Bob Tyrrell’s lecture on the overarching virtues of candidate McCain was the single best-written argument I’ve read with respect to voting for this guy (“Captain McCain,” TAS, July/August 2008). I am biased, I suppose. Tyrrell is one of those conservative “warriors” I keep trying to locate. And at least a minor treasure. He actually brings passion and logic to his convictions. I’ve met the senator— and disliked him almost immediately; sometimes after listening further to the fellow I wonder why I didn’t dislike him sooner.
He strikes me as self-important, self-regarding, and self-inflating. I believe him to be bitter and wrong far too often on conservative issues, e.g., immigration, First Amendment. Well, you know the drill. On the other hand, Tyrrell’s apologia does make a case for double-clutching on an absolute refusal to vote for McCain. McCain is a serious man. Senator Obama is as well, but in the style of a preening, supercilious feline. He would, in concert with a Reid Senate and Pelosi House, proceed to break this country. If nothing else, Bob Tyrrell has given me cause to pause. This election will count for something.
In the article, “What Will Rumsfeld Write?” (by Jed Babbin, TAS, September 2008) the following is written: “The second borrows a line from the great Toby Keith, converting ‘I wish I didn’t know now what I didn’t know then’ from lyric to prose.”
Actually, it was Mr. Keith who borrowed that line. He penned his song, “Wish I Didn’t Know,” to which the article refers, in 1994. The line originally comes from the song “Against the Wind,” written by Mr. Bob Seger. Mr. Seger wrote the song in 1980. Mr. Keith aside, cheers on a great article!
St. Louis, Missouri
Like Jed Babbin, I cannot wait for the Rumsfeld memoirs. Even discounting Rumsfeld’s years serving Ford or his influence with President Reagan, he is the one man who could probably fairly describe what occurred with our military during the post-Clinton/Bush era.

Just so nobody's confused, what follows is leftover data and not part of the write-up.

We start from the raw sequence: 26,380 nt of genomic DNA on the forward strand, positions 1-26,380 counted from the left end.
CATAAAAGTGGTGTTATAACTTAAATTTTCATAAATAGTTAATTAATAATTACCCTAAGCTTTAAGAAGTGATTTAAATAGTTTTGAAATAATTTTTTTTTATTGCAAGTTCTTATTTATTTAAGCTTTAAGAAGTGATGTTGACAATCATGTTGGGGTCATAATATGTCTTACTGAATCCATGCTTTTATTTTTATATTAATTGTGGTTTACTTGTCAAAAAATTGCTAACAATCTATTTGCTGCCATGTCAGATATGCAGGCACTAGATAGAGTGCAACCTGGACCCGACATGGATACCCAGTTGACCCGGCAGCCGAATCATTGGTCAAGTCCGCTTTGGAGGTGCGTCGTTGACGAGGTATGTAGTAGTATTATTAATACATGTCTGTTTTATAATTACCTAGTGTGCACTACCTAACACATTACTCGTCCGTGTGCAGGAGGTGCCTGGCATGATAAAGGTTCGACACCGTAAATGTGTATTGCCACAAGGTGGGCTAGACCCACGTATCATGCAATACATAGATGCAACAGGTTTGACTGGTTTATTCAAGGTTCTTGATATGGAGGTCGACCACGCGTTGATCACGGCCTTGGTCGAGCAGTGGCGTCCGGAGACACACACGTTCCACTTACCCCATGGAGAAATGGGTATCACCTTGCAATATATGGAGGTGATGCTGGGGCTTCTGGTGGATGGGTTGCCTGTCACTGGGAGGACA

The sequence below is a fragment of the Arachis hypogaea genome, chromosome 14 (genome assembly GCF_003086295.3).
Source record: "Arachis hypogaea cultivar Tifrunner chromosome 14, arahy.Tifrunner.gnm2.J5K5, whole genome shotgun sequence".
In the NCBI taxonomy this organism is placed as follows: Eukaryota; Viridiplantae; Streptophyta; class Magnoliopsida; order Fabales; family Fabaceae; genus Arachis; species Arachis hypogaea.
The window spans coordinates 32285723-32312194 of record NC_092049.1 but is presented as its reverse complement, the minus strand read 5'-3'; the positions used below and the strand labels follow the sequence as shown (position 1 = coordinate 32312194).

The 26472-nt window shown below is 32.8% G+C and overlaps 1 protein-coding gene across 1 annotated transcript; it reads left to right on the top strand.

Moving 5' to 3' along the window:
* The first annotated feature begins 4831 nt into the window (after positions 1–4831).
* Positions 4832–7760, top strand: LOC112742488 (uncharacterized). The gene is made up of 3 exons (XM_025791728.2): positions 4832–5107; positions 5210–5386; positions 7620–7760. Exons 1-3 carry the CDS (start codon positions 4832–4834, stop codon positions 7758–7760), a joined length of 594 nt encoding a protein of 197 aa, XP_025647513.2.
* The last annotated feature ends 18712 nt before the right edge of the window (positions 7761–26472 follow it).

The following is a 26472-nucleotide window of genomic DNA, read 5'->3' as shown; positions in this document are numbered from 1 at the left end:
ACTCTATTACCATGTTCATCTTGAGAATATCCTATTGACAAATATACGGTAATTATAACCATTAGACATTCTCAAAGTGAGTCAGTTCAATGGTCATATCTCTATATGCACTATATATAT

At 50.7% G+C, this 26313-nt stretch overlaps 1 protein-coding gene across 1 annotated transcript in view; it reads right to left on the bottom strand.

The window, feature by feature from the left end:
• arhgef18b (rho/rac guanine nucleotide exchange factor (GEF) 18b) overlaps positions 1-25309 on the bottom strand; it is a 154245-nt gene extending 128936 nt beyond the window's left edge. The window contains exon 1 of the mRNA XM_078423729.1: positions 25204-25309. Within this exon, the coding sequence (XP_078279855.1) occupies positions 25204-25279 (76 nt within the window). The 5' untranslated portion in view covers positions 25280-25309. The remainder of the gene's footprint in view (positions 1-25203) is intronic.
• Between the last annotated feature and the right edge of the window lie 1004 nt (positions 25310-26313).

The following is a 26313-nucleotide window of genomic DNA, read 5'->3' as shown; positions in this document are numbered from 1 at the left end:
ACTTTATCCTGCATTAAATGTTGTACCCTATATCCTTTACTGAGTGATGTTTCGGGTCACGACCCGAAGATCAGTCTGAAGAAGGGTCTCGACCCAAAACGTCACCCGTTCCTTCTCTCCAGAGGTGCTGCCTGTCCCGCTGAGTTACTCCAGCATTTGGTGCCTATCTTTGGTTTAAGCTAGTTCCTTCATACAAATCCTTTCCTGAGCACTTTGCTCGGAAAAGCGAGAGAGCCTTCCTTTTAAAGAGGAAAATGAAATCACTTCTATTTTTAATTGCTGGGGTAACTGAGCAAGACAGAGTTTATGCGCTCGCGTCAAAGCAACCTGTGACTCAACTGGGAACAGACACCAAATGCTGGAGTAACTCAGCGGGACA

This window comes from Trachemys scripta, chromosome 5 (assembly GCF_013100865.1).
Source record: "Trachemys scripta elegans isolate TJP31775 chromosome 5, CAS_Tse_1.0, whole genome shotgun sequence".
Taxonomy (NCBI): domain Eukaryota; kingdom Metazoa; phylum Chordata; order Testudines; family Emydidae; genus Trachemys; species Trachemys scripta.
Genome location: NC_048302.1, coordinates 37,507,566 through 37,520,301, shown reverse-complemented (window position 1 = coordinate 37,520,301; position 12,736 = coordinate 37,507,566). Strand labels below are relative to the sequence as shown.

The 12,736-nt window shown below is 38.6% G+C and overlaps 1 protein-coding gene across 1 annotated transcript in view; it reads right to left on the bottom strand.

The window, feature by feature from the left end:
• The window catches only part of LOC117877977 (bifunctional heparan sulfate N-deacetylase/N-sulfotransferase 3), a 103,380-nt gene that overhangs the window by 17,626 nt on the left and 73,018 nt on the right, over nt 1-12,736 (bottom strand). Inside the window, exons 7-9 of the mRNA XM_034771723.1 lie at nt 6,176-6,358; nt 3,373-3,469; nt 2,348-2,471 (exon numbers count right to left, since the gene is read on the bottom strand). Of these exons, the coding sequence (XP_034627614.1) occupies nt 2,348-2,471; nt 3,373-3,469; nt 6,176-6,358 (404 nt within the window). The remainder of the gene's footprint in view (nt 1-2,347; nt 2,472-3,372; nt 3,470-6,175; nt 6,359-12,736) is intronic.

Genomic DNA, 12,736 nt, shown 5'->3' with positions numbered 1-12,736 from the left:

My biggest questions lay with the immediate aftermath of the 9/11 attacks up to his resignation in 2006. The Afghan campaign was brilliant up to the Tora Bora operation; the Iraqi invasion was anything but brilliant. Thus far there haven’t been any books written “from the top” which discuss the many operational problems both campaigns entailed. There was also the political aspect. Why did the Army insist on a World War II-style invasion of Iraq when the insurgency model in Afghanistan worked so well, and our conventional military was just a shell of its Cold War strength? How much backbiting occurred between the Department of Defense, State Department, and the CIA? Was Rumsfeld forced to keep quiet about the insurgencies both Syria and Iran supported against our efforts in Iraq?
These are just a few brief questions I would love to have answered. Rumsfeld is that rarity in our postmodern, Beltway-driven politics: a brilliant civil servant. He also has honor. He took his lumps and graciously retired when it was required of him to do so. He retired with his reputation in tatters, taking most of the blame for the series of bloody insurgencies that plagued Iraq from 2004 to 2006. Those Army field commanders and State Department officials who were responsible for order in Iraq either were transferred or retired with their reputations largely intact. Rumsfeld’s memoirs should clear the air a bit.
This is an absolutely fantastic article on health care and the free market (“Learning to Care About Health Care,” by Philip Klein, TAS, July/August 2008). As with all things, less government regulation and more privatization are the solutions. Just study Galveston County’s private retirement plan, in lieu of Social Security. As an employer, I benefit from providing health care (pre-tax) for my employees, but not much. I would strongly prefer for them to benefit on a personal level, as well as to personally administer the plan. As you stated, conservatives need to get their heads out of the sand. Thank you for the ammunition to battle the growing liberal war cries.